The fight for decent wages, conditions and safety measures was traditionally fought by joining a union. When the government did away with mandatory isolation and pandemic payments, there ought to have been an outcry by workers’ unions to call for the re-instatement of worker protection. However, all we heard from Australian unions was silence, and what’s more, complicity, in the form of an earlier call by a union boss to do away with mandatory isolation. Just savour that fact for a moment: The Health Services Union boss calls for a scrapping of worker protection! George Orwell could not have thought it up better.

My trust in the institution of which I have been part for most of my working life since 1978 has been eroded. Unions have ousted themselves as what they are—employers’ foot soldiers, complicit with the goals of those against whom they should stand up to protect workers. I shall be saving my future hard-earned money—no union is going to see a cent of it.

Striking New South Wales nurses on March 31, 2022

Mary, a health administration worker from New South Wales:

The Labor government, through the secretive National Cabinet, has abolished the last of any mitigation measures against COVID and ended the mandatory isolation of people suffering from acute COVID infection. These “let it rip” policies are being implemented by the trade unions, leaving millions of workers at risk of death and/or Long-COVID.

The risk is very real and the dangers greater than at any time since the pandemic began, due to multiple simultaneously circulating variants, each more immune evasive than the last. Teachers and health care workers are like sitting ducks, waiting to be infected.

We are at the absolute frontline of the pandemic. Educators and health workers have shown amazing resolve to fight, but the unions are isolating us from one another.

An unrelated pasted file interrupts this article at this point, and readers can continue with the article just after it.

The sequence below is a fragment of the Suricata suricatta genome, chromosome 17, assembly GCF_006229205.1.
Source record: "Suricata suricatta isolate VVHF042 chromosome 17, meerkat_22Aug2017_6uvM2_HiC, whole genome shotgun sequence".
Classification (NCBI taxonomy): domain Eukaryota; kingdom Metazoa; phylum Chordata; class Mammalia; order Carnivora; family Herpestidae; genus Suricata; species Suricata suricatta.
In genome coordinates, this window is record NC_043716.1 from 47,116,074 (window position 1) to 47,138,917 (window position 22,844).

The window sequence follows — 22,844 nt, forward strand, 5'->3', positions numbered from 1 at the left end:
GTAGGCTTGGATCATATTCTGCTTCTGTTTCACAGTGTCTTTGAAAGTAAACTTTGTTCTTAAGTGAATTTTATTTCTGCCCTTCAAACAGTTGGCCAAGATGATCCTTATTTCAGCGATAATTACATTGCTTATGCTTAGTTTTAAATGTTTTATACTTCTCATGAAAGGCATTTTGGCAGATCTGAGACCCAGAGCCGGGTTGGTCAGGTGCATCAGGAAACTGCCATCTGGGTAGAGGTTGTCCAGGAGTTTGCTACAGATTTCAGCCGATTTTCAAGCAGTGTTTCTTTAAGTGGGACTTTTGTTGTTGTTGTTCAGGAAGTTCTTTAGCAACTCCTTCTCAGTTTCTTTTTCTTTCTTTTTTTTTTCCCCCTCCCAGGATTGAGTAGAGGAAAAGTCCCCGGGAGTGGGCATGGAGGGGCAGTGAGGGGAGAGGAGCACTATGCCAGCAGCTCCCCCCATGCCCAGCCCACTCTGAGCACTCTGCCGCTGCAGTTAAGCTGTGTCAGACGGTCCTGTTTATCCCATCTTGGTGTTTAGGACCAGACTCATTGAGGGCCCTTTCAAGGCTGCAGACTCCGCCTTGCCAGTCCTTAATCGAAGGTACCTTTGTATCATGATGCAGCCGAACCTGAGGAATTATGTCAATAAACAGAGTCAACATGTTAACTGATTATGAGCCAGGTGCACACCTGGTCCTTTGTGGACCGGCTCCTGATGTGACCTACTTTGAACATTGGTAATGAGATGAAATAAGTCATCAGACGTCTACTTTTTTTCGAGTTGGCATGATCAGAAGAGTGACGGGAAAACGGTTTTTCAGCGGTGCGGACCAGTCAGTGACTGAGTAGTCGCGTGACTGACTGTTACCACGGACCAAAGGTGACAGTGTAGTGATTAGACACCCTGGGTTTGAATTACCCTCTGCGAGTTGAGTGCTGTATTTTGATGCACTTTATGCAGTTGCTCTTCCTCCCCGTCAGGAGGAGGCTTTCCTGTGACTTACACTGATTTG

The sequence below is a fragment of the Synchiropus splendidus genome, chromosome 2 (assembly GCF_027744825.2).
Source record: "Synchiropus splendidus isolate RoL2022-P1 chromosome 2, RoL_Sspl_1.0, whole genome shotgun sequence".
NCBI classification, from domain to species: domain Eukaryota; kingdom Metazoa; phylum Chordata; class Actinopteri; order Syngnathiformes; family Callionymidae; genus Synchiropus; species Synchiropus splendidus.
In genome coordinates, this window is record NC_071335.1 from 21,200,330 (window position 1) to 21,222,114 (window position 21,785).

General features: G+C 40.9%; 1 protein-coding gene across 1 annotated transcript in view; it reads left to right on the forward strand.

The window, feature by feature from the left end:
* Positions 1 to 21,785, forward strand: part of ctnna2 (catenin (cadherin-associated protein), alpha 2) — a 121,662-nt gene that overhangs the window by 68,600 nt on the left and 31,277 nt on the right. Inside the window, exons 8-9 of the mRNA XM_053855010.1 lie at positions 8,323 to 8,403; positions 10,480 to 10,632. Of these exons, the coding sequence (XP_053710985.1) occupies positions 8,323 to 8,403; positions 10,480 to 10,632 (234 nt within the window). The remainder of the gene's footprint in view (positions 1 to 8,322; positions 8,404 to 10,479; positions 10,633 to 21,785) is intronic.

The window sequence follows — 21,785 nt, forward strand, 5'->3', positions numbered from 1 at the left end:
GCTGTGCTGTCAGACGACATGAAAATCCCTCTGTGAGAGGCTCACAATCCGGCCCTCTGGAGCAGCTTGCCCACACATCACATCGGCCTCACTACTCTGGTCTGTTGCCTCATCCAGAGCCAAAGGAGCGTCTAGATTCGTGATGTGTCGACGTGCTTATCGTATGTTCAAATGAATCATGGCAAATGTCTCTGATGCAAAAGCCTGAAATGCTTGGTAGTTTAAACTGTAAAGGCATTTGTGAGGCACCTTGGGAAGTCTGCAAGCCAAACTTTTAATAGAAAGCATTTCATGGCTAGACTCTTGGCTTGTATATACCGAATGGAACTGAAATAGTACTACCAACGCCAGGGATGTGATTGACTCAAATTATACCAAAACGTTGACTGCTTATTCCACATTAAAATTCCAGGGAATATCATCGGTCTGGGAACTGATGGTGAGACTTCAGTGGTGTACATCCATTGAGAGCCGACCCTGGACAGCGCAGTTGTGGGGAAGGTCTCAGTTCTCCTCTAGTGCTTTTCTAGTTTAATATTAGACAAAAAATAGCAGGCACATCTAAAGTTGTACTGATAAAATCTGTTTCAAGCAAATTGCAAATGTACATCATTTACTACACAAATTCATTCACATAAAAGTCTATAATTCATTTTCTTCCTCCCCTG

Only the working class can organise coordinated action to eliminate COVID once and for all, uniting with workers here and internationally. Please join us in this historic struggle.

Maddie, a hospitality worker in Sydney, New South Wales:

I got the newest wave [of COVID] because once the borders opened people have been travelling non-stop and bringing all the new strains to hotels and tourism businesses.

It’s really tough because we can’t even get any financial support anymore as we’re not considered high risk, even though I’m a spa therapist and we have to come in direct contact with people every day.

As soon as I tested positive, I was legally required to give up the 25 hours I was supposed to work that week. I am not homeless right now only because I’m renting from a friend, so they didn’t kick me out when I couldn’t pay rent. I was happy to isolate, but I didn’t get any kind of compensation for that time because I’m casual.

Striking New South Wales nurses on March 31, 2022

Jenny, a retired worker from Queensland: